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How to Protect Yourself from Identity Theft

identIdentity theft is one of the most common types of crime and one of the most difficult to rectify. More than 15 million people in the U.S. fall victims to the crime every year, but the number is likely greater since many older individuals fail to report it. It doesn’t just happen to adults. More than 1 million child identity theft cases were reported in 2020.


Invest in a good quality shredder able to make confetti-sized pieces of out of paper documents, CDs and credit/debit cards. Not all identity theft is digital. Thieves will even go through your trash to obtain information. Simply tearing up documents isn’t enough.

Social Security Number

If an identity thief has access to your Social Security number, he/she can gain access to your bank accounts and credit report. Don’t carry your Social Security card with you or health insurance cards that contain your personal numbers.


Identity thieves also gain personal and financial information by stealing your mail. Collect your mail as soon as possible after it’s delivered and don’t mail bill payments from home. Solvents are routinely used to erase the payee’s name. Send mail from the post office or rent a post office box.

Paper Trail

Don’t leave gas station, credit card or ATM receipts behind. Bring them home to shred.

Credit/Debit Cards

Know where your credit/debit cards are at all times and never let them out of your sight. Keep in mind that gas stations are prime locations for thieves to install credit card skimmers, but they can appear anywhere. Consider paying in cash if you suspect a skimmer. Review the charges on your monthly statements.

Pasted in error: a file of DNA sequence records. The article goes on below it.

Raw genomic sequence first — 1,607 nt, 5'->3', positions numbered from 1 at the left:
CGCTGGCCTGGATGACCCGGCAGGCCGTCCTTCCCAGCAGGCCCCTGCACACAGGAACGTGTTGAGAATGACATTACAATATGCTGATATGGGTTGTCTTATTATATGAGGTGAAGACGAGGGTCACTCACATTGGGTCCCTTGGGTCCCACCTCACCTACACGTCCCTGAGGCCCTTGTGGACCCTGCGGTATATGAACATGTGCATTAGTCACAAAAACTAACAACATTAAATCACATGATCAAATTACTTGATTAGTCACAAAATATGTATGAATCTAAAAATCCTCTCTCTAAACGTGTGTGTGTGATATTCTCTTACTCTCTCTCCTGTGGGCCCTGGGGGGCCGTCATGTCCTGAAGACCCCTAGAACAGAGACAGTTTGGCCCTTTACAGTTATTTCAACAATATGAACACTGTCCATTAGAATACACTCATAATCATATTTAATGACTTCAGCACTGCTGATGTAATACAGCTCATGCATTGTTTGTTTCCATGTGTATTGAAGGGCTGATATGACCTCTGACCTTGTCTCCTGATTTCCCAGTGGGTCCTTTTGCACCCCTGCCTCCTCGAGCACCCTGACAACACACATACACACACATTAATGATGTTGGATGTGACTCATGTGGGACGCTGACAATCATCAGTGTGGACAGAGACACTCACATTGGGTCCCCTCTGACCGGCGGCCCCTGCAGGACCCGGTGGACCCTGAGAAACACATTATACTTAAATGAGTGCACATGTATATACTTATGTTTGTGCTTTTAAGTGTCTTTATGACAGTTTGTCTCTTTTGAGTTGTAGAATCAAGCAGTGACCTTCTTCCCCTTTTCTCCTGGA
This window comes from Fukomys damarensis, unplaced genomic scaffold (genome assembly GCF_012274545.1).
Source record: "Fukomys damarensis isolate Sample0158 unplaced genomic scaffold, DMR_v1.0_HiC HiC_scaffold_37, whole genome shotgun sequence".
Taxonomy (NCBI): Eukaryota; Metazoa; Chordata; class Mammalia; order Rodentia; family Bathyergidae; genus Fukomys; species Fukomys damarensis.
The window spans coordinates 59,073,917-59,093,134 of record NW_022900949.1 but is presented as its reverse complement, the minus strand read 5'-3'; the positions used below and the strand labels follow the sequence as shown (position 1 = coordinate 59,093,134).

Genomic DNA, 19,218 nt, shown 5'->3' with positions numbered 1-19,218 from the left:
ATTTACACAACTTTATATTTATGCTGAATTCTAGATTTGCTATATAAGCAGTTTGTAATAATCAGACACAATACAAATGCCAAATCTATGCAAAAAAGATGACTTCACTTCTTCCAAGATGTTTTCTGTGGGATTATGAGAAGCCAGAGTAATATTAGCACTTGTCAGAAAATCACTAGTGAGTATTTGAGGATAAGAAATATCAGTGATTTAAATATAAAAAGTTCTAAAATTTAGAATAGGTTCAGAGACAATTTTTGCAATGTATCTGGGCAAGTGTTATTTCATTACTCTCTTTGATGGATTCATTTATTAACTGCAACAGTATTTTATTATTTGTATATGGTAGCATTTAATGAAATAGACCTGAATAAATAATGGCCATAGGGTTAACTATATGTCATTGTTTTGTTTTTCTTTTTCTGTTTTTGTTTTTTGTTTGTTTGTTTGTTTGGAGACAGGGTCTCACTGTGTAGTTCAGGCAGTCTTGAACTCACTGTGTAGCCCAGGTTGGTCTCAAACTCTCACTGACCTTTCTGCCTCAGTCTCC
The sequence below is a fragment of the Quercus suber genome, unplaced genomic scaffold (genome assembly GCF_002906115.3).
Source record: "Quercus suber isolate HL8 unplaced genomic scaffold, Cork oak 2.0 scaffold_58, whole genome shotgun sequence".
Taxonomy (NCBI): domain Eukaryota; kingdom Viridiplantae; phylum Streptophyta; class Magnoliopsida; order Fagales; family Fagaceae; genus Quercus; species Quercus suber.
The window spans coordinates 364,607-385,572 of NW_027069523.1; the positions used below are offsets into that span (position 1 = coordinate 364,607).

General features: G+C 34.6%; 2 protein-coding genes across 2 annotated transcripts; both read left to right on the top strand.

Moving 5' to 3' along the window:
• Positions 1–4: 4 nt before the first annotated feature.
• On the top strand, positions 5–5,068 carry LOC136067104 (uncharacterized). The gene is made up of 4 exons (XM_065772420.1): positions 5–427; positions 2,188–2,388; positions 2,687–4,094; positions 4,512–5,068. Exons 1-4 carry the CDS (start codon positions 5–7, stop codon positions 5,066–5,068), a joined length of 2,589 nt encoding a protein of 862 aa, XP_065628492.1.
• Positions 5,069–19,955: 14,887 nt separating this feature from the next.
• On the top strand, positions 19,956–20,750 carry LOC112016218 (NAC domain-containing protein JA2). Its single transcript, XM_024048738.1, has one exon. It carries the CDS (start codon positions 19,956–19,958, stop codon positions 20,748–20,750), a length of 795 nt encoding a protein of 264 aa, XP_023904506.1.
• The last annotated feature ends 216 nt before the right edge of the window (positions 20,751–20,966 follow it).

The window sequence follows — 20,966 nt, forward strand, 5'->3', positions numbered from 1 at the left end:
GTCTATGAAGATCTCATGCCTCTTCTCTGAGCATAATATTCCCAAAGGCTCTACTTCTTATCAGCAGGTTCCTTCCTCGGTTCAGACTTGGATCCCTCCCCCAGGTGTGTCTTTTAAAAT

Don’t Reveal Private Information

Identity thieves can contact you by phone, text or email. Never reveal your Social Security number, bank information or other sensitive data. Hang up the phone and don’t respond to emails or text messages. If you think the request is legitimate, call the company or agency directly.

Monitor Credit Reports

You can obtain one free copy of your credit report each year from each of the three agencies at, a federally authorized site that’s safe to use. Make sure the website address has no spelling errors. Check it for incorrect information and contact the appropriate agency to have it corrected.


If you think you’ve been the victim of identity theft, freeze your accounts at the three credit reporting bureaus. Notify your bank and companies with which you regularly conduct business. Report it to the state’s Attorney General and the Federal Trade Commission.


For more information about how The Sena Group can help you with any

of your insurance needs, please contact us at 561-391-4661.

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The Sena Group
6501 Congress Ave., Ste. 100
Boca Raton, FL 33487